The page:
TRIM47 is a crucial regulator of brain endothelial cell functions  

Juliette Vaurs 1 , Claire Peghaire 1 , Valentin Delobel 1 , Romain Boulestreau 1 , Béatrice Jaspard-Vinassa 1 , Carole Proust 1 , Cécile Duplàa 1 , Thierry Couffinhal 1   

1 Biology of cardiovascular disease, University of Bordeaux, Inserm France  

Correspondence: Juliette Vaurs - <This email address is being protected from spambots. You need JavaScript enabled to view it.>  

Cerebral small vessel disease (cSVD) is a leading cause of strokes and a major contributor to vascular  dementia.  Evidence  indicates  that  BBB  dysfunction  may  play  a  significant  role  in vascular  dementia  pathogenesis.  However,  the  molecular  determinants  and  responsible mechanisms  are  still  not  resolved.  Recently,  we  reported,  using  a  human  genome-wide association  study,  an  inverse  correlation  between  the  expression  of  an  ubiquitin  ligase, TRIM47, and extensive cSVD severity. TRIM47 is highly expressed in human and mouse brain endothelial cells (EC), indicative of its putative role at the BBB level.
We demonstrate that TRIM47 knockdown in human brain microvascular EC (HBMEC) impairs BBB properties with an increased permeability, decreased directed migration, and blockage of endothelial sprouting.  TRIM47 loss led to profound alteration in the actin  cytoskeleton organisation assembly via the inhibition of the RhoA/ROCK1/LIMK1 pathway.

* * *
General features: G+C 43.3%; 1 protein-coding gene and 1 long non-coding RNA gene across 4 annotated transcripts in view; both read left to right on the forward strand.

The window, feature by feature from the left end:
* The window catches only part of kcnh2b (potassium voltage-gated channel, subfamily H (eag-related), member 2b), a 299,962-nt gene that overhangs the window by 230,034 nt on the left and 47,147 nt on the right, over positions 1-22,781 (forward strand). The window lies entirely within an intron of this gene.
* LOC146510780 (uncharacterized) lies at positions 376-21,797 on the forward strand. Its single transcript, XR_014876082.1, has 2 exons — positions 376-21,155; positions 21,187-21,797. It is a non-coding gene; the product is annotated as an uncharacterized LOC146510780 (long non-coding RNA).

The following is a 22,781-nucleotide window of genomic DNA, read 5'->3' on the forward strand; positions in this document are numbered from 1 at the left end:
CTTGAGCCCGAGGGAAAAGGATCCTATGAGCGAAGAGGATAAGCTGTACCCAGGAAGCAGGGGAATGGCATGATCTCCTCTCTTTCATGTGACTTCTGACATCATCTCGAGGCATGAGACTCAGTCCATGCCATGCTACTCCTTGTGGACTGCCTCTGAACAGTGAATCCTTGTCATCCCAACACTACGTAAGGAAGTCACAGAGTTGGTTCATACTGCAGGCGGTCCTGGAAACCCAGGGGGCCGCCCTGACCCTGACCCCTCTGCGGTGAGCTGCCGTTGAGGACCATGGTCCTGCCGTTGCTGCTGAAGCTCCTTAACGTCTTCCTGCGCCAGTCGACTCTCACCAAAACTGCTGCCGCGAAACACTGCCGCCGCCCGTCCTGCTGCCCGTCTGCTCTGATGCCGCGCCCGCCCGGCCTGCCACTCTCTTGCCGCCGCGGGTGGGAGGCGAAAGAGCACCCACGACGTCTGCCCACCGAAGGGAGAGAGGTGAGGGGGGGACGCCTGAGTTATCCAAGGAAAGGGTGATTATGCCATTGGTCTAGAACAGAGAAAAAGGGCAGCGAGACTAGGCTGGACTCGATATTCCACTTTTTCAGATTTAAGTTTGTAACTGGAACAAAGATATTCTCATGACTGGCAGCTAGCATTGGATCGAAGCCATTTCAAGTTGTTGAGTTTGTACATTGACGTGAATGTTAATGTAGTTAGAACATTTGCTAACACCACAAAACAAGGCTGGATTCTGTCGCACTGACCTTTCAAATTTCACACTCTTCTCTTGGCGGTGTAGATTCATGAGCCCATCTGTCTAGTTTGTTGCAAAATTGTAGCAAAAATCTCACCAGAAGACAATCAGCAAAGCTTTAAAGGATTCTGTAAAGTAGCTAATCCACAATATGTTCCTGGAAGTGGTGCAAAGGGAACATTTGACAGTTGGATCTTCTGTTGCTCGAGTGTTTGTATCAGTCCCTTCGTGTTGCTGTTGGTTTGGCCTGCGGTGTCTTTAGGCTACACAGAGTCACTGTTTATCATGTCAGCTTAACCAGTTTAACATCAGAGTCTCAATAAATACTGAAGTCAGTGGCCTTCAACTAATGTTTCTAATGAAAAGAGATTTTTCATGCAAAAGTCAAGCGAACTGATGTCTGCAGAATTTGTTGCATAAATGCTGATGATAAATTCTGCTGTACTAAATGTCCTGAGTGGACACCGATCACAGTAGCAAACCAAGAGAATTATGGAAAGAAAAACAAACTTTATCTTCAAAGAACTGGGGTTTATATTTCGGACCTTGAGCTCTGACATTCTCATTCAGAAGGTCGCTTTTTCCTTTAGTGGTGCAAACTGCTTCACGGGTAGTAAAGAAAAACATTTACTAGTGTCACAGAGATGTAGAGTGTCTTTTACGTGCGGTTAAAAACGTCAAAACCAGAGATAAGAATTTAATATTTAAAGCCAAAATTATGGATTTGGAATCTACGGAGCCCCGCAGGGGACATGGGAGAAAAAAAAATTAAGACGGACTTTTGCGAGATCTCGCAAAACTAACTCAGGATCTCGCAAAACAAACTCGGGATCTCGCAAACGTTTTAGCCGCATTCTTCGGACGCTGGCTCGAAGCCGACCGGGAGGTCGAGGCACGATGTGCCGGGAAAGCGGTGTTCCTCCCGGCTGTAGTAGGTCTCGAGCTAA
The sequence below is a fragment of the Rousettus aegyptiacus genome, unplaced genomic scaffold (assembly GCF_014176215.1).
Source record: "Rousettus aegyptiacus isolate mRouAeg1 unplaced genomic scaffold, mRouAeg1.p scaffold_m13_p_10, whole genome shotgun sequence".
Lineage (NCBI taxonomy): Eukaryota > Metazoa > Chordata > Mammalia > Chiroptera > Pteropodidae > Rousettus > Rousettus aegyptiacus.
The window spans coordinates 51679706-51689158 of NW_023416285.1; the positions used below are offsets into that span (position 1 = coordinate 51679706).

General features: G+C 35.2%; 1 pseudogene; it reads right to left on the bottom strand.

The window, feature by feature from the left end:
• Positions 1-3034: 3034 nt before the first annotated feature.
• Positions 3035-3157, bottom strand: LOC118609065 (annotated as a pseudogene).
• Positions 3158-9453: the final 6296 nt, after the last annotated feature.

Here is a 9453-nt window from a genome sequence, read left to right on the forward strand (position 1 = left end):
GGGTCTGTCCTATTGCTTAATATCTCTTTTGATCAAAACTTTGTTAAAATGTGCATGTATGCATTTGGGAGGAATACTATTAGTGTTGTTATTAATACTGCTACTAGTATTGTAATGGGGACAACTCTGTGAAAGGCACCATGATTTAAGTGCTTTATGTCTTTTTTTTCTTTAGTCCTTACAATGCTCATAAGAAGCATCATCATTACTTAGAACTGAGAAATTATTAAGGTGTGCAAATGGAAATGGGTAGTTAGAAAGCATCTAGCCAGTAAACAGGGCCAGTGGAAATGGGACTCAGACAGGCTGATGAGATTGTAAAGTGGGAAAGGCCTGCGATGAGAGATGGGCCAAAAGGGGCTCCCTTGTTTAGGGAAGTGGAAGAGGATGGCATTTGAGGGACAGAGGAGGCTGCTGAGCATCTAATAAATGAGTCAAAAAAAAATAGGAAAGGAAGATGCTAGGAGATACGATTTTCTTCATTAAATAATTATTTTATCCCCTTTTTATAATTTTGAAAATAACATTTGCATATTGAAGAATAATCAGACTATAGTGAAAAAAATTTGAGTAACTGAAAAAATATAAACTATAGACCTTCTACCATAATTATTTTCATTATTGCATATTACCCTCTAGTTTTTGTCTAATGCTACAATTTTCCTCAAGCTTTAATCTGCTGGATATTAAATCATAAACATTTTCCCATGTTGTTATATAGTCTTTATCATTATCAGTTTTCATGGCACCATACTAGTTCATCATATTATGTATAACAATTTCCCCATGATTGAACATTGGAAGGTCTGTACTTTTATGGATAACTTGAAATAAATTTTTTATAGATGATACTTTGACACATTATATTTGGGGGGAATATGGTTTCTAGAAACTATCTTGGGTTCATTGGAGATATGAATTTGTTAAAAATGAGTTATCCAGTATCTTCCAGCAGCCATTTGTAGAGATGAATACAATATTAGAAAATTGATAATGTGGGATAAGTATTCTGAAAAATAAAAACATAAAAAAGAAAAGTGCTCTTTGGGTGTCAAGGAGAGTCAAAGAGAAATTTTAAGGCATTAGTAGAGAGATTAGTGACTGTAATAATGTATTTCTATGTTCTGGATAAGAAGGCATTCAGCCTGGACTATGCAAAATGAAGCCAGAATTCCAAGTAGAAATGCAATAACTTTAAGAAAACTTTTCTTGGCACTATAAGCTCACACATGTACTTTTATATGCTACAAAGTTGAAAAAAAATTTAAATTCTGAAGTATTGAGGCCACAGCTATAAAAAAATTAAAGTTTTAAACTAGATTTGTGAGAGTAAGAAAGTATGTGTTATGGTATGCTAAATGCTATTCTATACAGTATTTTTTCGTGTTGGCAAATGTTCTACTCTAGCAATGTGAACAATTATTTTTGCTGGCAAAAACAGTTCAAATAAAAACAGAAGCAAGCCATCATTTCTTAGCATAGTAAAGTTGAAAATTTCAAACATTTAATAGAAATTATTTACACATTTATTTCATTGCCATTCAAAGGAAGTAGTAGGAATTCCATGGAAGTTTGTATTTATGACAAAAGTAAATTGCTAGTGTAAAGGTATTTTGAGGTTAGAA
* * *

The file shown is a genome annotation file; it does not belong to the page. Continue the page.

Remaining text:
By performing RNA-sequencing, we identify that loss of TRIM47 represses NRF2 associated gene expression in HBMEC. NRF2 is an important transcriptional regulator of antioxydant and anti-inflammatory enzymes. It binds to its inhibitor  KEAP1 in the  cytoplasm  under normal conditions. Using proximity labeling (BioID) and co-immunoprecipitation assays, we report an interaction of TRIM47 with KEAP1. Repression of TRIM47 increases KEAP1 level. Finally, we showed that KEAP1 inhibitor treatment restores HBMEC functions impaired by TRIM47 loss. In summary, we report that TRIM47 dysregulation affects EC properties by dysregulating the RhoA/ROCK1 signaling via the NRF2/KEAP1 pathway. It may, per se, reduce stress resistance to EC at the BBB level.